IT Industry in the Bajío: A new technological development hub?

Silicon Valley was not made overnight. The home that today houses technological giants such as Microsoft, Google, Apple and Facebook, began in the 1970s as a place where many companies manufactured silicon chips, a product that set the tone to open the market to a whole computer boom.

If something characterized the awakening of the most avant-garde area of the planet, it was its location and the domino effect that caused the creation of one company after another; hence the famous concept of the “eight traitors”, who left some technology companies to create their own projects.

Since its founding to date, Silicon Valley has built its own fame: being a cradle of innovation, disruption and generation of ideas with high impact for the life of society, companies and governments and institutions. Powers such as China and India have entered this race, but Mexico has also raised its hand with a potential region: El Bajío.

Carlos Funes Garay, president of the National Chamber of the Electronics, Telecommunications and Information Technologies Industry (CANIETI), highlights the potential of this area to become a hub for technological development:

“Without a doubt, it is a region that offers broad advantages for the development not only of the IT industry, but of almost all sectors in general […] The development of the states that make up this area in economic, industrial and educational matters stands out from the national average and this is reflected in the high attraction of investment and talented people”, points out the CEO of Softtek.

Guillermo Ortega, co-founder of iTexico, agrees with this position. For the director of the technology firm with a presence in Aguascalientes and Guadalajara, there are several opportunities for the growth of this industry in the Bajío, however, he considers that it is essential to continue creating talent aimed at this market in educational institutions and strengthen synergy with the Business:

“It is essential that the institutions take charge of generating more engineers. Let them work on it from high school and middle school […] If we focus only on higher education, we will not achieve it. The important thing is to encourage our students to want to study engineering and to see the opportunities that this discipline offers for their lives and those of their families”, mentioned the manager.

How to develop a true Mexican Silicon Valley?

For Carlos Funes Garay, Mexico in terms of technology is a country of many contrasts. On the one hand, he refers, it has large national and foreign companies that have made significant investments in technology, while, on the other, it highlights small and medium-sized companies with a wide technology gap.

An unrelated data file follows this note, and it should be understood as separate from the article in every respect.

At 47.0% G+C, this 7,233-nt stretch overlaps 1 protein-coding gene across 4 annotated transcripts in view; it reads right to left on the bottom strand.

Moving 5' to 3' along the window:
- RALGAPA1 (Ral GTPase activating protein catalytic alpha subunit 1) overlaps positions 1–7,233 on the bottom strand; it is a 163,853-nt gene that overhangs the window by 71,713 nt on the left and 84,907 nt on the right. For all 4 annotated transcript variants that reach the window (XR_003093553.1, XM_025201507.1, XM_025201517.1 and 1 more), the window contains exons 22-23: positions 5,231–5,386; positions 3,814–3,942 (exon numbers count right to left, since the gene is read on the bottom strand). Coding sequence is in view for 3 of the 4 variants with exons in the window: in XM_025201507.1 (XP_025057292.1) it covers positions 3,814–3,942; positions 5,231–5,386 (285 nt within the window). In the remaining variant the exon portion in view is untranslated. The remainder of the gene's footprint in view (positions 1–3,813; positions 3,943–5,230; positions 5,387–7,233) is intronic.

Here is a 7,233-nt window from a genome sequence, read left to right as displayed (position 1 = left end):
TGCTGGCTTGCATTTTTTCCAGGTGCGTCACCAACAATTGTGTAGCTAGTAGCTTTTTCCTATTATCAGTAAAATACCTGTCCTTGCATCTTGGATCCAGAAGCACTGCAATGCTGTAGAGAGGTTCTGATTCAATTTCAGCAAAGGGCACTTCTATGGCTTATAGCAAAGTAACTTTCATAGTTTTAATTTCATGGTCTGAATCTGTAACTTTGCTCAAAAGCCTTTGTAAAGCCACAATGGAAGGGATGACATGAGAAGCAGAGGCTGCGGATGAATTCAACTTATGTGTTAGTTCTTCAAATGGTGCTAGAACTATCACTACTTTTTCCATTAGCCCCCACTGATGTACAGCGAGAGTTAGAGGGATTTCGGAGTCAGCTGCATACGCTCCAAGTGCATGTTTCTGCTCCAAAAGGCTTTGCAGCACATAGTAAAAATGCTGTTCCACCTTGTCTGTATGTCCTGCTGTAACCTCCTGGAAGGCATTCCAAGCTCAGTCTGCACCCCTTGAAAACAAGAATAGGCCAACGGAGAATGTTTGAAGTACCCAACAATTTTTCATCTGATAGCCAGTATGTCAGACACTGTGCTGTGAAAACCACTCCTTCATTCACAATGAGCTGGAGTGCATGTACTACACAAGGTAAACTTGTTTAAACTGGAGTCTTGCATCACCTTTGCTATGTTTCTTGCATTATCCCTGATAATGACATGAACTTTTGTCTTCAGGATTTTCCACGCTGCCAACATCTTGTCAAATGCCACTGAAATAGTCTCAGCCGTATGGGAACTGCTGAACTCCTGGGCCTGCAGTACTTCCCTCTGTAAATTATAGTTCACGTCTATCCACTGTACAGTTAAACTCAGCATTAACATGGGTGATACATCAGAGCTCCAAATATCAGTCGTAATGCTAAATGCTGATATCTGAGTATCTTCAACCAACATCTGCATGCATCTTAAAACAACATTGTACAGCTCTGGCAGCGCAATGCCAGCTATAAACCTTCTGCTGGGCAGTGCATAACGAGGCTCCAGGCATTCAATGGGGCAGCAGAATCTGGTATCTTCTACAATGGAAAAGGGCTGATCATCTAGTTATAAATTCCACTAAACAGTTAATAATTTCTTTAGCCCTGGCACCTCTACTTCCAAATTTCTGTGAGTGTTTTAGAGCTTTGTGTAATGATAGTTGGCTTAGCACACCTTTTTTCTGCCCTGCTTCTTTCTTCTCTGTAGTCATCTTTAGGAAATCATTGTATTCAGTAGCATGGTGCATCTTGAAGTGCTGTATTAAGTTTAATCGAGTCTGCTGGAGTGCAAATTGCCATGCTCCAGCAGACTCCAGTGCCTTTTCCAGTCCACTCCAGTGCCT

The above, says the specialist, causes the country’s competitiveness to be compromised, since a good part of the organizations still need to adopt ICT in order to be able to transform digitally and be successful in the new global economy.

Despite this, he highlights that Mexico represents the second largest market in Latin America in terms of IT adoption: “The significant number of large global and local companies make Mexico the second and many times the first investment destination in Latin America from the large global technology companies, which shows that our position in Latin America is good”, he mentions.

However, on the international radar he highlights several areas of opportunity: “We are still far from reaching the full potential we have; in fact, we have fallen in our position as an exporter of IT services in the world, from a third position to a sixth place, according to McKinsey studies. Even if we consider IT services exports as a percentage of services exports in the trade balance, today we are in tenth place according to data from the World Bank and the UN”, he points out.

So how do you trigger the positioning of this market? For Guillermo Ortega, a period of at least six years of continuity is required in strategic projects focused on the sector but, above all, a thought without fear of risks:

“It takes a period of taking risks and resolutely wanting to conquer the world. That’s what Silicon Valley did, we can learn about risk and investing from the business community. My partner and I, for example, we did not pay a single peso during the first two years […] Our purpose was higher: to surprise the world with Mexican talent and want to position ourselves as leaders in Latin America”, reflects the businessman.

Funes Garay shares this position. For the manager, as a country it is necessary to put a strong focus on the development of public policies that allow accelerating the growth of the industry and the development of a greater number of large local players with export capacity, attracting greater investment from large companies in Global IT, encourage the creation of startups based on technology and innovation and develop the talent that can be the support of all this:

“Today, the large global players predominate in the industry and outside of two or three large national companies such as Softtek, most Mexican IT organizations are still small or medium-sized […] Mexico has great potential to export related services to technologies, we are in a strategic geographical position and, above all, we have the talent to do it”, he explains.